It appears funding the federal government and budget appropriations will again be managed by continuing resolutions. This creates yet another perennial problem for NIH funding. Although about half of NIH sequester cuts were eventually rolled back, funding is still below pre-sequester levels, and it appears the NIH will be funded near the same level as last year. We all know that this is unacceptable. It seriously jeopardizes the U.S. medical research enterprise. The important work of many of our members is threatened.
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We will continue to fight for restoration and increases in NIH funding. We also hope that new solutions are adopted by Congress, such as Senator Tom Harkin’s introduction of the Accelerating Biomedical Research Act. This forward-thinking proposal would increase NIH funding by exempting it from traditional budget caps.
Also not addressed by Congress were cuts to Part B drug reimbursements. The ACR is addressing Medicare reimbursement cuts by partnering with oncologists to support H.R. 1416, which would reverse sequester cuts to Part B drugs and reimburse lost monies. Although taking a piece-by-piece approach to the sequester has been an unpopular approach with many Democrats, we remain optimistic that our persistence will prevail.
State & Local Advocacy
We must advocate at all levels of government, and as I have described before, the ACR has increased its focus on issues primarily decided at the state level. We are working with state rheumatology societies. Under the leadership of the Affiliate Society Council chaired by Angus Worthing, MD, and, of course, with the help of our very capable staff, I have been proud to sign dozens of letters on behalf of the ACR. We are pushing bills in an expanding number of states to address state issues, including biosimilars, specialty tiers, step therapy and prior authorization.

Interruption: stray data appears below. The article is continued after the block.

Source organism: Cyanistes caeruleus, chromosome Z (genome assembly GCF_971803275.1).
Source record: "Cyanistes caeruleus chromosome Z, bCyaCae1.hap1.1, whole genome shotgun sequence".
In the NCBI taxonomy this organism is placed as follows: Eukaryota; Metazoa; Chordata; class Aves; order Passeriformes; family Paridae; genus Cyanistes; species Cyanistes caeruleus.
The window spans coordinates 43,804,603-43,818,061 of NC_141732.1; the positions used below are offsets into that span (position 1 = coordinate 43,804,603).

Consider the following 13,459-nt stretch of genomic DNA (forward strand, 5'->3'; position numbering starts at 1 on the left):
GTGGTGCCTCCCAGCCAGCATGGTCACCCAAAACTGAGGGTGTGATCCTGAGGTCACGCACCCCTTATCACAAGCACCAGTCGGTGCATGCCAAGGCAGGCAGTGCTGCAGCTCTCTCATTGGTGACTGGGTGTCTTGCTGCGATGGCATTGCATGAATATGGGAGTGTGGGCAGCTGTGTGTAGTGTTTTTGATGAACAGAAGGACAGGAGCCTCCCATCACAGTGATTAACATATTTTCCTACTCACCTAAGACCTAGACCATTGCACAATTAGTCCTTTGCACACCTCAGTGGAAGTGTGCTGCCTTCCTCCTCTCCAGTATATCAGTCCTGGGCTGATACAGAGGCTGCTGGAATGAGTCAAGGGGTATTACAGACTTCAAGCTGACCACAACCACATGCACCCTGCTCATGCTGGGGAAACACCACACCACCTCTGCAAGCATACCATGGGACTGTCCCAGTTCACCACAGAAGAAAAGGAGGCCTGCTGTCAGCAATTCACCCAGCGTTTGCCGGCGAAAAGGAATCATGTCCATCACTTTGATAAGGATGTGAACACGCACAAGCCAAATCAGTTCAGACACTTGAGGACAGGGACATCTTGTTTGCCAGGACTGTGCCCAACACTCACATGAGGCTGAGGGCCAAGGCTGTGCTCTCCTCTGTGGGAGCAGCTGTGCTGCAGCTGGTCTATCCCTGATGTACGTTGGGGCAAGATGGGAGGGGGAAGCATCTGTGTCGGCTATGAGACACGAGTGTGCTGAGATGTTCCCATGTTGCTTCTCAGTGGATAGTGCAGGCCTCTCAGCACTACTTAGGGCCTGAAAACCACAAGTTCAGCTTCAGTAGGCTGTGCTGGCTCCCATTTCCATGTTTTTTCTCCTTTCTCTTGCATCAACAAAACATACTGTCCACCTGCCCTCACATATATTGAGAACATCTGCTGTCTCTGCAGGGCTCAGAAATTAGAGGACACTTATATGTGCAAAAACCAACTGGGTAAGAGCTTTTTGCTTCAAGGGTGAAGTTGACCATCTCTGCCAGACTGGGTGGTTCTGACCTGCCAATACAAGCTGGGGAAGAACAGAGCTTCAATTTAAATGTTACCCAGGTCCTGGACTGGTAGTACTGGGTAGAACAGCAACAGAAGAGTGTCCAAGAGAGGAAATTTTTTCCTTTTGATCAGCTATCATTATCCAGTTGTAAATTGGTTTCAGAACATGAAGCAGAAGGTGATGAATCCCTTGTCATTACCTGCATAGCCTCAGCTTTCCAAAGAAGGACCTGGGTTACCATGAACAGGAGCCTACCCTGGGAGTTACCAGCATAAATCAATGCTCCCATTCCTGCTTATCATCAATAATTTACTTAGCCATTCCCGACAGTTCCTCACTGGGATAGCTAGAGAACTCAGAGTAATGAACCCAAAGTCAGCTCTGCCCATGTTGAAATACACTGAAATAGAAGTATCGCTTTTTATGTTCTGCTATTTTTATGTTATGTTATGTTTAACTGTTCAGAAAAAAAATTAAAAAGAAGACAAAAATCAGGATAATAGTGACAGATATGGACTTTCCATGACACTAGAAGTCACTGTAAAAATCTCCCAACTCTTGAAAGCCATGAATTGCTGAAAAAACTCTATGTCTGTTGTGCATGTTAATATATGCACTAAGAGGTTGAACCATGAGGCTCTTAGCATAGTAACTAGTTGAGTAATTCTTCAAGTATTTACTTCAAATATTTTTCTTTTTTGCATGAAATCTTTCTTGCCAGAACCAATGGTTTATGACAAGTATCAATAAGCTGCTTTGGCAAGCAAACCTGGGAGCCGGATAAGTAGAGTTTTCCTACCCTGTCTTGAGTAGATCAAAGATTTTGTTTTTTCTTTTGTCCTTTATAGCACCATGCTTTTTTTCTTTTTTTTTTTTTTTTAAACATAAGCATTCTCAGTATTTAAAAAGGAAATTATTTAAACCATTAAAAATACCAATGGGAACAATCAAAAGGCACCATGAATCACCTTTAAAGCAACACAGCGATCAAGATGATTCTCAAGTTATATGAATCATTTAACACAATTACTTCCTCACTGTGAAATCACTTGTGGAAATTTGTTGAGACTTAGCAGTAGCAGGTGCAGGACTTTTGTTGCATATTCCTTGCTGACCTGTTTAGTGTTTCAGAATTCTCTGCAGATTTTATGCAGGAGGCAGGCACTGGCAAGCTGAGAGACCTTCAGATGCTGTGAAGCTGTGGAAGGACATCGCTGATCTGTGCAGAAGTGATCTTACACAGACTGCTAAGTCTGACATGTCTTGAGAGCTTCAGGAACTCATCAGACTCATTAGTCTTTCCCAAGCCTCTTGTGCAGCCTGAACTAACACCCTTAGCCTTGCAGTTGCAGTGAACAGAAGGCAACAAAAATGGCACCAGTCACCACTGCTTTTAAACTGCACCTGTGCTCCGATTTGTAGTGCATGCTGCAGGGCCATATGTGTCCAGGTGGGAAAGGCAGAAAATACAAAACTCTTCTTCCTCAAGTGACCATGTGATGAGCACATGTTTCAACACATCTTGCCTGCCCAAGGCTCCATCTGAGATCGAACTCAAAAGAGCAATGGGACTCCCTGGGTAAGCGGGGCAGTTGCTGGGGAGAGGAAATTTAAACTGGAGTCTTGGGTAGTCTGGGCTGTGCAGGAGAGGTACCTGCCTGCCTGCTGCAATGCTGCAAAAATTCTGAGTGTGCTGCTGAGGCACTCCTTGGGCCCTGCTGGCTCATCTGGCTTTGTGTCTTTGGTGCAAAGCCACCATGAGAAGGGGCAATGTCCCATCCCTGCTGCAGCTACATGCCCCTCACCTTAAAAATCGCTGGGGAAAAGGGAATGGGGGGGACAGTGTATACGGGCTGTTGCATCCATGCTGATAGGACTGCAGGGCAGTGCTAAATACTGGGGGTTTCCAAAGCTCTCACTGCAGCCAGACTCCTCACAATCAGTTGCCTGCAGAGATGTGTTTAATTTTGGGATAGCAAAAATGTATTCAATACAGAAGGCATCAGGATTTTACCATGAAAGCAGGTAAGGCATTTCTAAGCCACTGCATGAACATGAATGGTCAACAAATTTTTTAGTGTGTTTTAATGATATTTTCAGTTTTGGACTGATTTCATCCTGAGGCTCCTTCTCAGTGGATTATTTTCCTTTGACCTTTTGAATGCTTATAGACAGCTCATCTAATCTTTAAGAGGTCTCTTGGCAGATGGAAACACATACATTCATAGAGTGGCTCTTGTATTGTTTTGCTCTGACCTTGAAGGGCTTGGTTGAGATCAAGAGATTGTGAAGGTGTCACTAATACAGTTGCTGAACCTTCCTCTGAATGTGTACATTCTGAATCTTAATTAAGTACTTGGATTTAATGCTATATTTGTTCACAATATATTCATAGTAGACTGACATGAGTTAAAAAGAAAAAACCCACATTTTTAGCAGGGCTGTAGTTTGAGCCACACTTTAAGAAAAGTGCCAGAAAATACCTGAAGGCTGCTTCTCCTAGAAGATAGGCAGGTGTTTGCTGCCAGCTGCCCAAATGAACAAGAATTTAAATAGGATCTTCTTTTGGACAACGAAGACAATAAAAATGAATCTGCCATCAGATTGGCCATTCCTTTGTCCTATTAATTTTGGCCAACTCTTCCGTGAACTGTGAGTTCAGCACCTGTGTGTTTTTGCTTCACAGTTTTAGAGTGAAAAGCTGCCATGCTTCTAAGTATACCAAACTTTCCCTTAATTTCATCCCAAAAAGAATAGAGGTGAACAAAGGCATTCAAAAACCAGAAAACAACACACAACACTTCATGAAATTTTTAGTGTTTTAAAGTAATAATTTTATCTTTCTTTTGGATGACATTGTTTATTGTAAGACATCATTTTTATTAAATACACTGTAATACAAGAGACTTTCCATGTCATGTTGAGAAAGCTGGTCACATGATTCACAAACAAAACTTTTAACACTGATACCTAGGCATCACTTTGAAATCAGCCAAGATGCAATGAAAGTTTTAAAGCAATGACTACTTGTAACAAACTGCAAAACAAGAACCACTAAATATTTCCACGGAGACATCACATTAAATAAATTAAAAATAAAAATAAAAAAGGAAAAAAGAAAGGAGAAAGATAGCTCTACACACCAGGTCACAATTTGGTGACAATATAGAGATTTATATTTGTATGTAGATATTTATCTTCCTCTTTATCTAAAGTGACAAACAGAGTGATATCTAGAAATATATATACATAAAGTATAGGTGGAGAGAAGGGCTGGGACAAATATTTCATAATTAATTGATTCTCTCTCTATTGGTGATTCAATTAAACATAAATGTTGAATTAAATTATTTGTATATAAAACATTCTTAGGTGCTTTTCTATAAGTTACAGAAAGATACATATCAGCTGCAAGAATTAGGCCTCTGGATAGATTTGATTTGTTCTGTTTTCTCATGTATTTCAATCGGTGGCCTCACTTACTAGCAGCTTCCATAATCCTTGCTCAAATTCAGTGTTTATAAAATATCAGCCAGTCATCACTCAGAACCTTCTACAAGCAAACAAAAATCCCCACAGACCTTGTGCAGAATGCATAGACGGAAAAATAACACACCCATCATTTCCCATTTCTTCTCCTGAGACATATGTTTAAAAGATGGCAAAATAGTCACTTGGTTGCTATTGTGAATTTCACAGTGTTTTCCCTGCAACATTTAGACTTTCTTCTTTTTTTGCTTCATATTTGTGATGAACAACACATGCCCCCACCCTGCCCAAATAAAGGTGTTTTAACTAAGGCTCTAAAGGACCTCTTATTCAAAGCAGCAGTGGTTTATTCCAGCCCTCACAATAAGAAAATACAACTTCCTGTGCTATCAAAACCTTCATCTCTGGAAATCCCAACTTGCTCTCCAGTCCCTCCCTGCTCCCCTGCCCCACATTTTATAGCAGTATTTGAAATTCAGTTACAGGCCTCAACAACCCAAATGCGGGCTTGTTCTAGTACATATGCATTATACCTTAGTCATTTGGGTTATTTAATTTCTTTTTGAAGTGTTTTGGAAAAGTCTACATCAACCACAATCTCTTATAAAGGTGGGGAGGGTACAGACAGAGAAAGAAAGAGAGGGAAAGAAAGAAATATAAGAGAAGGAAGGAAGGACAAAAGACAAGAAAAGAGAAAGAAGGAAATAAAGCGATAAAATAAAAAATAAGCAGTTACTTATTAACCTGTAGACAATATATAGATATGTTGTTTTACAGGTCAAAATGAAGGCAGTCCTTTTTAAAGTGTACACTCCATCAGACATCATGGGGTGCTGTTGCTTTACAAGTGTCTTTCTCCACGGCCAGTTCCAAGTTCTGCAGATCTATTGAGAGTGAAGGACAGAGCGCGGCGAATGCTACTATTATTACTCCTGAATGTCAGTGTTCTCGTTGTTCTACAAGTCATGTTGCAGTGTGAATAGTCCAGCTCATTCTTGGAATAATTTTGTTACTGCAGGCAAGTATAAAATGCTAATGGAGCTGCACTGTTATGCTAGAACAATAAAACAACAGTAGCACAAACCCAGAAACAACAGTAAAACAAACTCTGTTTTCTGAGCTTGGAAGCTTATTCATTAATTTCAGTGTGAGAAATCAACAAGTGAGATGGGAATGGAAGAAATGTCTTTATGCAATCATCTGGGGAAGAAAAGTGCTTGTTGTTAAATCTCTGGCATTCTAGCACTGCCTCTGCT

You Are Key to These Efforts
I am proud of our progress this year, and I hope you are, too. As we enter the election season and the end of this congressional session, there is reason for optimism. But the next several months will be critical. We need your involvement and your support for RheumPAC if you are a U.S.-based ACR or ARHP member. Please encourage your colleagues to learn more about RheumPAC and how they can lend their support at the ACR website.*
RheumPAC has proved itself a powerful effector arm of ACR advocacy policy, and we need members’ support to make it stronger. Visit the ACR’s Legislative Action Center at www.rheumatology.org/advocacy to read more about the issues and the many ways you can make a personal difference as you help us with Advancing Rheumatology! Don’t hesitate to call upon the ACR’s staff as you make your own mark in these critical areas affecting your practices and patients.